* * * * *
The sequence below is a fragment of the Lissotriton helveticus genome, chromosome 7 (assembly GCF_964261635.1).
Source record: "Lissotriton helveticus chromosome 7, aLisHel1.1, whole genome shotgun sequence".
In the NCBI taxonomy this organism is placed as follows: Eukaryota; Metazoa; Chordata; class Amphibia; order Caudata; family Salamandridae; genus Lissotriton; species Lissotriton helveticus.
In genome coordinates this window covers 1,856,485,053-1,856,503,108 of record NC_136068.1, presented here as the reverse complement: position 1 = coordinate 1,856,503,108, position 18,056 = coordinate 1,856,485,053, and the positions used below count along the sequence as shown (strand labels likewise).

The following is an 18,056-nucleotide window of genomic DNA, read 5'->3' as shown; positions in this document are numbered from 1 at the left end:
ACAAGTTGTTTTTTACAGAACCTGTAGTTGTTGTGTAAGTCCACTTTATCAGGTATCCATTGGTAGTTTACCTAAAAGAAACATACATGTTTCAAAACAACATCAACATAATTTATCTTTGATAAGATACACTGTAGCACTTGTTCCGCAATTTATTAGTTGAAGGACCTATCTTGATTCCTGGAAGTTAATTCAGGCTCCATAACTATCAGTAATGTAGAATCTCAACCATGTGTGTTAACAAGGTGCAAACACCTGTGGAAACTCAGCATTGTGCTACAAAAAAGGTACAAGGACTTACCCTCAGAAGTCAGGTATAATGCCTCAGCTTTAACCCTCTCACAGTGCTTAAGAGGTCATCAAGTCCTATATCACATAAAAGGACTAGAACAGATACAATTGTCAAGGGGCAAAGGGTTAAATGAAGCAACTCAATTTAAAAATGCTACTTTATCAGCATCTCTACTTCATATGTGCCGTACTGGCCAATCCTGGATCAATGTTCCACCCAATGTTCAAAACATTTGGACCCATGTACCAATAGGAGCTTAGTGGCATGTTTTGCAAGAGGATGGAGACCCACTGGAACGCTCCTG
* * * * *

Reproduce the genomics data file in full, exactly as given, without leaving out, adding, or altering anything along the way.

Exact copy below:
The sequence below is a fragment of the Lissotriton helveticus genome, chromosome 7 (assembly GCF_964261635.1).
Source record: "Lissotriton helveticus chromosome 7, aLisHel1.1, whole genome shotgun sequence".
In the NCBI taxonomy this organism is placed as follows: Eukaryota; Metazoa; Chordata; class Amphibia; order Caudata; family Salamandridae; genus Lissotriton; species Lissotriton helveticus.
In genome coordinates this window covers 1,856,485,053-1,856,503,108 of record NC_136068.1, presented here as the reverse complement: position 1 = coordinate 1,856,503,108, position 18,056 = coordinate 1,856,485,053, and the positions used below count along the sequence as shown (strand labels likewise).

The following is an 18,056-nucleotide window of genomic DNA, read 5'->3' as shown; positions in this document are numbered from 1 at the left end:
ACAAGTTGTTTTTTACAGAACCTGTAGTTGTTGTGTAAGTCCACTTTATCAGGTATCCATTGGTAGTTTACCTAAAAGAAACATACATGTTTCAAAACAACATCAACATAATTTATCTTTGATAAGATACACTGTAGCACTTGTTCCGCAATTTATTAGTTGAAGGACCTATCTTGATTCCTGGAAGTTAATTCAGGCTCCATAACTATCAGTAATGTAGAATCTCAACCATGTGTGTTAACAAGGTGCAAACACCTGTGGAAACTCAGCATTGTGCTACAAAAAAGGTACAAGGACTTACCCTCAGAAGTCAGGTATAATGCCTCAGCTTTAACCCTCTCACAGTGCTTAAGAGGTCATCAAGTCCTATATCACATAAAAGGACTAGAACAGATACAATTGTCAAGGGGCAAAGGGTTAAATGAAGCAACTCAATTTAAAAATGCTACTTTATCAGCATCTCTACTTCATATGTGCCGTACTGGCCAATCCTGGATCAATGTTCCACCCAATGTTCAAAACATTTGGACCCATGTACCAATAGGAGCTTAGTGGCATGTTTTGCAAGAGGATGGAGACCCACTGGAACGCTCCTG